Josh Fonger: [00:29:27] Well, I have a technique that I learned from Sam, my business partner, which you might already know, but something that we love to do. It's called EBM or email to voicemail. So whenever someone sent us a long email, we will just plug our phone or just record a two, three, four minute message with all the nuance, all the things we're considering and we'll send them that over email. And so don't get a voice response instead of an email response. So whenever I get along email, I never respond. I always give a voice response back. It takes two minutes and I can go through all that complexity and I can hear my tone in my intensity without having to, weed, way though a long email.
Chris Voss: [00:30:04] Yeah. Well, I mean, I think that's a great idea. I mean that should be a supplemental skill as well. But yeah, you conveyed how you would be able to otherwise convey. Plus information is hitting our brain in a different way.
Josh Fonger: [00:30:18] Mm hmm.
Chris Voss: [00:30:19] By and large, everybody looks at screens too much. I mean, by the end of the day, almost everybody's got eyes strain. Eye strain from looking at a backlit screen. That's too much. It's one of the reasons why all the books that I read are our actual paper books, because it hits the eye differently. So if you send somebody a voicemail that answers their email. Now the information's running in through another circuit in their brain and that hasn't been exercised that much that day, which means it's got a greater capacity. They have more capacity to listen at the end of the day than they have to read because they've been reading all day. So there's a variety of reasons why that's a great supplemental skill.
Josh Fonger: [00:31:02] Interesting. Well, I don't want take you take too much more time, but I've got just a couple more questions, then we'll we'll sign off. I know you've got a busy day. Last one I want to do is OK. What's one thing that I have not asked you that I really should have asked you? Knowing that we've got entrepreneurs in the call and they're probably doing all sorts of mistakes with their negotiations. What's kind of a big thought you want to make sure they are aware of?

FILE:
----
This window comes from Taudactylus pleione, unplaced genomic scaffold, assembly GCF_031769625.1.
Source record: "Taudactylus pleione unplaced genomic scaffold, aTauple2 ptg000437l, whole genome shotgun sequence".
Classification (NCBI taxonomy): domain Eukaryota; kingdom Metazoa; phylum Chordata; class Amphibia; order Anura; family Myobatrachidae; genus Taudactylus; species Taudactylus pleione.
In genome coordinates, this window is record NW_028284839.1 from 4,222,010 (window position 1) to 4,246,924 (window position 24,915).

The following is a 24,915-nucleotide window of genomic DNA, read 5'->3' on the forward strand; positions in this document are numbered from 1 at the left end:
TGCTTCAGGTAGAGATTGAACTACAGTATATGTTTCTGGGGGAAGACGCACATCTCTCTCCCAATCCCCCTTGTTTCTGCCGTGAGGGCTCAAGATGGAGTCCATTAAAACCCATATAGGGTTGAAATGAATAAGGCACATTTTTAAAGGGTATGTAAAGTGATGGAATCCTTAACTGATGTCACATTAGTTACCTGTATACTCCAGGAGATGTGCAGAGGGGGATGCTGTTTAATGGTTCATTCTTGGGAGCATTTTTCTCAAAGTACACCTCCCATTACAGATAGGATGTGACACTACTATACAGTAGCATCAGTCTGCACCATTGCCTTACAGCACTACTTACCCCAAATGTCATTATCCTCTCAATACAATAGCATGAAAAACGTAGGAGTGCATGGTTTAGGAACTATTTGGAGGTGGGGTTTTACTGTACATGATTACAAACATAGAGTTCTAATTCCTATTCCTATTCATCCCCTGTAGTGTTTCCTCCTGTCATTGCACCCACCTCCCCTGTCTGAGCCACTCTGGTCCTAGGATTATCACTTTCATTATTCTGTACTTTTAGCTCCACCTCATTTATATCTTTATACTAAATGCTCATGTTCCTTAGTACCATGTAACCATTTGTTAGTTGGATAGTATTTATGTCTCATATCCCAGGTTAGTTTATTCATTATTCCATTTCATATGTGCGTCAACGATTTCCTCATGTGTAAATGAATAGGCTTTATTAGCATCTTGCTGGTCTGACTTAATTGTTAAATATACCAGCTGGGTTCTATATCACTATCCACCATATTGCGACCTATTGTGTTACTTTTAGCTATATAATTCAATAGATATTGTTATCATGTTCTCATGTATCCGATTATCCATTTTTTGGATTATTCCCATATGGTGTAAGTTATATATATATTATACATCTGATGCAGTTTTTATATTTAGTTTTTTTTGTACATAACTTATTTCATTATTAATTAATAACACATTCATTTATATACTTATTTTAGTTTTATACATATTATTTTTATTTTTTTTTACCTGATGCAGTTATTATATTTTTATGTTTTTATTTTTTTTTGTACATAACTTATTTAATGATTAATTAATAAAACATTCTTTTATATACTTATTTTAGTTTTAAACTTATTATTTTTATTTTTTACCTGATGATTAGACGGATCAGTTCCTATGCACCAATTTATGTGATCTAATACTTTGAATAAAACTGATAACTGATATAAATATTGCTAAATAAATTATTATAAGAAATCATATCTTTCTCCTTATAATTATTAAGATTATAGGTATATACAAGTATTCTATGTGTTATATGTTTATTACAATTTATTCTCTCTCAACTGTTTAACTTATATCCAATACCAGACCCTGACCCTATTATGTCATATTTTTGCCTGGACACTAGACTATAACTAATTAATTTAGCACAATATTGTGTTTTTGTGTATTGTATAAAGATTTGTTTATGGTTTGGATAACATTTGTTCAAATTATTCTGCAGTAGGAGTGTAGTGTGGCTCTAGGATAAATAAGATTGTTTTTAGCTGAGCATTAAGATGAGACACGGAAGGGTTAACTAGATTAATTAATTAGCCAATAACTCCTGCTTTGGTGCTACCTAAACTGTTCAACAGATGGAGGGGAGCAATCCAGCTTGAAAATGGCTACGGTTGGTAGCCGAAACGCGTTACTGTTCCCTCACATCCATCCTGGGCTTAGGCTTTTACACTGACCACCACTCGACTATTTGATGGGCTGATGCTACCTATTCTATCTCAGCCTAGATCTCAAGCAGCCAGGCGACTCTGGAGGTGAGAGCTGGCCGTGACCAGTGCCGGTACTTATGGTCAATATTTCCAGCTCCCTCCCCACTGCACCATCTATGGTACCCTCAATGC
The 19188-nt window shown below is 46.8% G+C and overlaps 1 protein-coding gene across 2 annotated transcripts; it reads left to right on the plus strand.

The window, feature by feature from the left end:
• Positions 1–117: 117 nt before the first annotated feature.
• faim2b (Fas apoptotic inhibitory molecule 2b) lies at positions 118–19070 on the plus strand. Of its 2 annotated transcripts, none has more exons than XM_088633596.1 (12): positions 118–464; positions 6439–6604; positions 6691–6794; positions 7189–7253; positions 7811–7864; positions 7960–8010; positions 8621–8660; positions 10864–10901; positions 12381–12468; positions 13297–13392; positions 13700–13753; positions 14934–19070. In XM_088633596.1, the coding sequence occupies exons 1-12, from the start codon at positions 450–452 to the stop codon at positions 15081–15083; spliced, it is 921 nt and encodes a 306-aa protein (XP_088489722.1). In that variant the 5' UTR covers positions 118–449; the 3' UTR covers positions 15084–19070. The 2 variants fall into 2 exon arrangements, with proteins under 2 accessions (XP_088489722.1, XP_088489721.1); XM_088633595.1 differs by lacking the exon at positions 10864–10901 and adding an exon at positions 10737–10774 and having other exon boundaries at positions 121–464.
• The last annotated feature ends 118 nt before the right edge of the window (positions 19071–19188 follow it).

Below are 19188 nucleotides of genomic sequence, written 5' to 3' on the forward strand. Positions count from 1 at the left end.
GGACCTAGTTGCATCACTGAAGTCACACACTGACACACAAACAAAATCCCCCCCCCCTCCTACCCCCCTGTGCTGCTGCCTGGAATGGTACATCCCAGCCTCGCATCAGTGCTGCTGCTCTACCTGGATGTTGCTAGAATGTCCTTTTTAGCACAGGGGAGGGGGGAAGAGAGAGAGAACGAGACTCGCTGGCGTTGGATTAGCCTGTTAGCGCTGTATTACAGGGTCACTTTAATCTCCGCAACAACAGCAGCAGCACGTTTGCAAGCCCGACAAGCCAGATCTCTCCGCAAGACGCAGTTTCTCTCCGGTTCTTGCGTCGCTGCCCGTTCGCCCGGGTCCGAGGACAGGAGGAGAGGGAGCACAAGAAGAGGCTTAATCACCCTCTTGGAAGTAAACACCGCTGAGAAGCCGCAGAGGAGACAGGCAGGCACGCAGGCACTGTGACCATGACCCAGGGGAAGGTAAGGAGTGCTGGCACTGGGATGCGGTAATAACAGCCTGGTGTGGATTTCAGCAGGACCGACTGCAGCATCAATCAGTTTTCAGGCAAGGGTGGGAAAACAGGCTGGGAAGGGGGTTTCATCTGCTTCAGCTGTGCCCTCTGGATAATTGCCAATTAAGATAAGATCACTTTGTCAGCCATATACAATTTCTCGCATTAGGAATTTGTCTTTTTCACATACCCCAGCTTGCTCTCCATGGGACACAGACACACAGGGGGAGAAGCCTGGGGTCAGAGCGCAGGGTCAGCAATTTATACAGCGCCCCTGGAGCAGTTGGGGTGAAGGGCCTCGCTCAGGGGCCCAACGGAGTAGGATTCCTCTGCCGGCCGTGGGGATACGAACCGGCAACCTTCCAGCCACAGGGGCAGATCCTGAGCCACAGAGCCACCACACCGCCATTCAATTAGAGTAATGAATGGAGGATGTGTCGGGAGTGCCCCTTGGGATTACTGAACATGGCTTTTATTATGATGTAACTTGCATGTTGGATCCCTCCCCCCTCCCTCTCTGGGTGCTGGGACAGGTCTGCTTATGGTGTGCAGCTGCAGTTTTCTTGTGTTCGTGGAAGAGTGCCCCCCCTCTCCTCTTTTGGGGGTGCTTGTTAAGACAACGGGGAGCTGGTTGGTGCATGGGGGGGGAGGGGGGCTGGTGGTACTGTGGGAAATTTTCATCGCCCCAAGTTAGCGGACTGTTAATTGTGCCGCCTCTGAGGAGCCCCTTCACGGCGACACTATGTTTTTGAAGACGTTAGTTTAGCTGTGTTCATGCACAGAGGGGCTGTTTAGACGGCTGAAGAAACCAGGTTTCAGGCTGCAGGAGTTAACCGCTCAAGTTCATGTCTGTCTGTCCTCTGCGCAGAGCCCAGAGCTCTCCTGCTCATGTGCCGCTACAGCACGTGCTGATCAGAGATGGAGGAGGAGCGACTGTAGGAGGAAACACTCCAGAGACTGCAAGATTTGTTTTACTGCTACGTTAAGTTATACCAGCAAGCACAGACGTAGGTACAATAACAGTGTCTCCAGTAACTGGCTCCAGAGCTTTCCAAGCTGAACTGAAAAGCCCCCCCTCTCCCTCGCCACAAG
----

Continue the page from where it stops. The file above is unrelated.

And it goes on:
Chris Voss: [00:31:22] The biggest thing is let the other side go first. I mean, here the other side out, you're going to you're going to accelerate your deals with that move by itself. You didn't even have to be good at here on now. You will get good once you start letting people once you start giving other people a chance to be to give you their case. You'll be surprised at how quickly you will get good at confirming with them that you know where they're coming from. But you're going to save a massive amount of time just by star because they're dying to tell you anyway. And they're not going to come to an agreement with you and tell they've told you whether. your agreement is going to be horrible. So that's one of the things it really accelerates skill. Let the other side go first.
Josh Fonger: [00:32:08] Good. Love that simple, simple, easy to use. Well, Chris, I want to say thanks for being on the show. Really learn a lot. This is really useful. Hopefully is useful. Everybody listening. I'm sure it was. Where can people find out more about what you do when your group does?
Chris Voss: [00:32:21] The gateway to everything we have is our newsletter. It's complimentary. Good price. Free. If it's free, I'll take three. Right. That was an old friend of mine loved to say that. So it is short and sweet. More importantly, the newsletter comes to your e-mail Tuesday mornings. It's a short article, 800 words or less, which usually about a page, page and a half. You can read it, digest it quickly. Actionable, specific steps. Plus of those letters, a gateway to the Web site, training announcements, everything. We've got a video negotiating course that is coming up later this year. Very in-depth status announcements on that. It's coming out through the newsletter. So the best way to subscribe for the newsletter is a text to sign up function. The name of the newsletter is the Ed. That's not how you sign up. You send a text message to the number twenty two, eight twenty eight. That number, again, that you're texting to is 2 2 8 2 8. The message you send is FBI empathy. All one word. Don't let your spellcheck put a space between FBI and empathy. That'll screw up the message. It's got to be all one word. FBI empathy. No space. Lower case to the number 2`2 8 2 8. You if you execute that properly, you get a response back asking for your e-mail. You sign that said simple.
Josh Fonger: [00:33:42] Ok, so 2 2 8 2 8 FBI empathy, all lowercase, all one word. And I'm going to do that. I'm looking forward to reading, reading your working. Learn how to be a better negotiator if not a business. At least with my wife and kids. That'll be important. I live with them so.\.
Chris Voss: [00:34:00] They'll be happier. And consequently, so will you.
Josh Fonger: [00:34:04] Yeah, well, that does good. Win. Win. I like that. Well, Chris, what again? It was. Thanks and thanks, somebody, for tuning in to the podcast today. Tune in next week. We'll be sharing with you another business expert like Chris or when my past clients share with you the steps techniques so you can make more and work less in your business. Before I sign off today, let you know that we are giving away a copy of Sam's book. Going to mail that out to you. We're maybe not one a week to the winner. So if you want to be in the drawing for this week, make sure it leaves review on whatever platform you're listening or watching this podcast, leave a review. Take a screen shot and send it info at work the system dot com and maybe you'll be lucky one of the week. And if you want to learn more about making more, working less, using the work, this method certainly go to work the system dot com. And there you can find the book for free. And a lot of business resources. Thanks again everybody